Von Hayes: Arrived from the Cleveland Indians in an infamous 5-for-1 trade following the 1982 season. Hit .272 with 124 home runs, 568 RBI, and 202 stolen bases in nine seasons with the Phillies. A solid player, but was never able to live up to the enormous expectations placed on him. May have already been inducted had his career in Philadelphia taken place under different circumstances. Probably will be an uphill battle for Hayes to make it unless he sneaks in before the players from the current era start to become eligible.
Jim Konstanty: The first relief pitcher to be named Most Valuable Player, Konstanty won 16 games for the 1950 NL pennant-winning Whiz Kids. Appeared in 74 games that season, a club record that stood until broken by Kent Tekulve (90 games) in 1987. With a lack of fresh arms, Konstanty was forced to start Game 1 of the 1950 World Series vs. the Yankees, allowing a run on four hits over eight innings in a 1-0 loss. Pitched for the Phillies from 1948-54, compiling a record of 51-39 to go along with a 3.64 ERA. Online fan balloting is generally a kiss of death among players from older generations, which will certainly hurt, as will the fact that Konstanty's six seasons in Philadelphia aside from 1950 were rather pedestrian.
Mike Lieberthal: A Phillie from 1994-2006, Lieberthal is the franchise's all-time leader in games caught with 1139. Also has the most career hits (1128) and home runs (149) among Phillies catchers, as well as single-season marks for home runs (31) and fielding percentage (.997), both of which came in 1999. Lieberthal's decline basically coincided with when the Phillies moved to Citizens Bank Park, and there's a sizable contingent of fans who only really remember the end of his tenure, when he also drew a lot of criticism for his handling of the pitching staff. Before that time, however, there was about a five-year period (1999-2003, excluding an injury-shortened 2001 campaign) in which Lieberthal was on a very short list among baseball's top all-around catchers. Received one of the loudest ovations when returning for Alumni Weekend last year, and it was nice to see his whole body of work was given its due. This is Lieberthal's first time on the Wall of Fame ballot, and I imagine it won't be too much longer before he is inducted.
Ron Reed: Appeared in 458 games with the Phillies from 1976-83, with all but nine of those appearances coming in relief. Reed posted a record of 57-38 and an ERA of 3.06 with the Phils, and his 90 saves rank 6th on the franchise's all time list. His 763 innings pitched and 54 wins out of the bullpen are the most among Phillies relievers. Saved Game 2 of the 1980 World Series against the Kansas City Royals. Prior to his MLB career, Reed spent time in the NBA with the Detroit Pistons. If you were to take into account both a player's performance and longevity with a club, Reed is probably the second-greatest reliever in Phillies history behind Tug McGraw. The right-handed Reed wasn't nearly as colorful as his lefty bullpen counterpart, and had somewhat of a reputation as being a difficult person to get along with. Perhaps that's what has been keeping him off the Wall of Fame, as he does appear to have the credentials.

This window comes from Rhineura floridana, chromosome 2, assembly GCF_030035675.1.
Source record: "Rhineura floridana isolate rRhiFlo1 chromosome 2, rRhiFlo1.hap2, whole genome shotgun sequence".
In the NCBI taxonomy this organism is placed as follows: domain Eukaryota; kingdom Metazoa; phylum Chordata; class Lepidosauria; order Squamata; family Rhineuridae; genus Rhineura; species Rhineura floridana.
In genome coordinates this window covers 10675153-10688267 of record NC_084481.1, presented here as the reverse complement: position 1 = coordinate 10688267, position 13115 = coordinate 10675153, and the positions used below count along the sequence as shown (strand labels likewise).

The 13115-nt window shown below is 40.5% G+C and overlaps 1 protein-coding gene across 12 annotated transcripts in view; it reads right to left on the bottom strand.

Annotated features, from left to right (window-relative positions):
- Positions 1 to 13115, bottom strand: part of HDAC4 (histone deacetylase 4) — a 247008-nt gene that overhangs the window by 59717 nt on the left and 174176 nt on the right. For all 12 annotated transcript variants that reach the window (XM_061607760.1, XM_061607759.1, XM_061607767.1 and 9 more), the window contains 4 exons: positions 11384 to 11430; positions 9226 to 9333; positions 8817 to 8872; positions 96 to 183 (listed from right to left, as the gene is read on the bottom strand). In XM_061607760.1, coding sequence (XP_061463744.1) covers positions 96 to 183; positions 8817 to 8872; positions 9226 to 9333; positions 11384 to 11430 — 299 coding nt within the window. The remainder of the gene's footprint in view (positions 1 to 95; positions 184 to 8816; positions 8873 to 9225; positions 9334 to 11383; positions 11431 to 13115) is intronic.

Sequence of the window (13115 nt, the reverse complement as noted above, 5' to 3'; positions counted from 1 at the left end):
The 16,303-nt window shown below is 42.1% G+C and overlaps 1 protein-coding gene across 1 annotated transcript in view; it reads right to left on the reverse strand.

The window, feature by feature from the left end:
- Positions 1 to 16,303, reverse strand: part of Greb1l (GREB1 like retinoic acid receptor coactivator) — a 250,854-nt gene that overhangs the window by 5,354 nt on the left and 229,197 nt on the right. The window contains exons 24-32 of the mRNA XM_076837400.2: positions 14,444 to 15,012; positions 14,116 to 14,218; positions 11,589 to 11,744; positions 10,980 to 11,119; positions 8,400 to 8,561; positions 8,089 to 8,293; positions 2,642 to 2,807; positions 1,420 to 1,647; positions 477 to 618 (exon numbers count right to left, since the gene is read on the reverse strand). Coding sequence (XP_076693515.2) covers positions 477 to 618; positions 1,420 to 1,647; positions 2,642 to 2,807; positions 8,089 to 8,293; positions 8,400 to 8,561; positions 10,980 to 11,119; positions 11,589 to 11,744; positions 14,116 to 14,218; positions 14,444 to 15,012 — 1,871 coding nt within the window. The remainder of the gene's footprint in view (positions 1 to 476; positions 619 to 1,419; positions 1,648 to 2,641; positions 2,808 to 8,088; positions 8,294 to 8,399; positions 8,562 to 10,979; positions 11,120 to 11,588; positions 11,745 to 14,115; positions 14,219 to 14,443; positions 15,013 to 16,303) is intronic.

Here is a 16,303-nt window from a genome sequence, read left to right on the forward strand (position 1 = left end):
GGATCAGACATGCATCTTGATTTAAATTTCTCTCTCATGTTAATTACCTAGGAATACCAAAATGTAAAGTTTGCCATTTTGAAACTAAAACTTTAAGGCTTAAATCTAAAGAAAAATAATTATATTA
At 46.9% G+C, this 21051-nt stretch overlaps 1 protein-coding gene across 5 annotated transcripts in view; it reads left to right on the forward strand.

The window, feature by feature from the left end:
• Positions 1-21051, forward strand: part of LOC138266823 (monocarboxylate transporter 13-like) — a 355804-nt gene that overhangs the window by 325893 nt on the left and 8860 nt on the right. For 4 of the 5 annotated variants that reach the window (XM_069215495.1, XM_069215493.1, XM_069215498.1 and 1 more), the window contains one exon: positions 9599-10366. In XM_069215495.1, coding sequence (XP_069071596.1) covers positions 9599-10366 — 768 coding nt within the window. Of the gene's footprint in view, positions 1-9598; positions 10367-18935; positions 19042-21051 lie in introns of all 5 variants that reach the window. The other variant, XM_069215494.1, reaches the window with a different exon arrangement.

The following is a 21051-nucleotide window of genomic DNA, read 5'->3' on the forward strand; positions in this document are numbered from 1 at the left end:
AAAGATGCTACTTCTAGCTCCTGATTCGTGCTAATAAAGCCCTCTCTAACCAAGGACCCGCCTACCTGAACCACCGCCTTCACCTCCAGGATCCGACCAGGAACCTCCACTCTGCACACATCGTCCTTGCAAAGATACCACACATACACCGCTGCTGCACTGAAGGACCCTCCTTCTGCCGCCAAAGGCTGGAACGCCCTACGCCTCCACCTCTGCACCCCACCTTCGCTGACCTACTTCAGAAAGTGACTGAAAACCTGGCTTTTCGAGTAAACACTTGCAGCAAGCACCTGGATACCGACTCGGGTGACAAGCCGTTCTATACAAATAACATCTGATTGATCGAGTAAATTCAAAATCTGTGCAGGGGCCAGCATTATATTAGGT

Mike Ryan: Also known as "Irish," Ryan was a catcher for the Phillies from 1968-73, but his nomination stems from his 16-season tenure as a coach for the Phils, which lasted from 1980-95. Fifteen of those seasons were spent as the club's bullpen coach, the lone exception being 1985, when he served as the first base coach. Ryan's 16 seasons as a Phillies coach were the longest in franchise history until John Vukovich surpassed him in 2004, and to date is the only person to be a uniformed member of three Phillies teams that appeared in the World Series (1980, 1983, 1993). Bench-clearing brawls are rare in baseball, but if the Phils were involved in one during Ryan's tenure, it was a pretty safe bet he was right in the middle of things. He also caught the first ball at Veterans Stadium, which was dropped in from a helicopter. Despite all that, bullpen coaches generally toil in anonymity and it's hard to envision Ryan finding a place on the Wall.